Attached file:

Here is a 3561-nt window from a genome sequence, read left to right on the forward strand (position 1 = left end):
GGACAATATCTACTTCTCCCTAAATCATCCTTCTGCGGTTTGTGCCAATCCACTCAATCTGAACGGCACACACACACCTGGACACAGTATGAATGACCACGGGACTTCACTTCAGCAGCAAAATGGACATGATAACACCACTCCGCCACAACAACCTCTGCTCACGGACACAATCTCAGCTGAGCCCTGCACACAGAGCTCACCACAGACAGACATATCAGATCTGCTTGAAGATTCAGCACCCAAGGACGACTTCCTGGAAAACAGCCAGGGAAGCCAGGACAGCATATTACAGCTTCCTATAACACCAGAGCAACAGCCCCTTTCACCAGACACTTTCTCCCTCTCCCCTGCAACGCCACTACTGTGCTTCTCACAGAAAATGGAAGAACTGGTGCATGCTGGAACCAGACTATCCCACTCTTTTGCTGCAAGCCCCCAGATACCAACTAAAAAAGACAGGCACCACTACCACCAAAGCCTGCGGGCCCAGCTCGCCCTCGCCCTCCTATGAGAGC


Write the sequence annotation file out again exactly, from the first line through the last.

Here is a 3561-nt window from a genome sequence, read left to right on the forward strand (position 1 = left end):
GGACAATATCTACTTCTCCCTAAATCATCCTTCTGCGGTTTGTGCCAATCCACTCAATCTGAACGGCACACACACACCTGGACACAGTATGAATGACCACGGGACTTCACTTCAGCAGCAAAATGGACATGATAACACCACTCCGCCACAACAACCTCTGCTCACGGACACAATCTCAGCTGAGCCCTGCACACAGAGCTCACCACAGACAGACATATCAGATCTGCTTGAAGATTCAGCACCCAAGGACGACTTCCTGGAAAACAGCCAGGGAAGCCAGGACAGCATATTACAGCTTCCTATAACACCAGAGCAACAGCCCCTTTCACCAGACACTTTCTCCCTCTCCCCTGCAACGCCACTACTGTGCTTCTCACAGAAAATGGAAGAACTGGTGCATGCTGGAACCAGACTATCCCACTCTTTTGCTGCAAGCCCCCAGATACCAACTAAAAAAGACAGGCACCACTACCACCAAAGCCTGCGGGCCCAGCTCGCCCTCGCCCTCCTATGAGAGC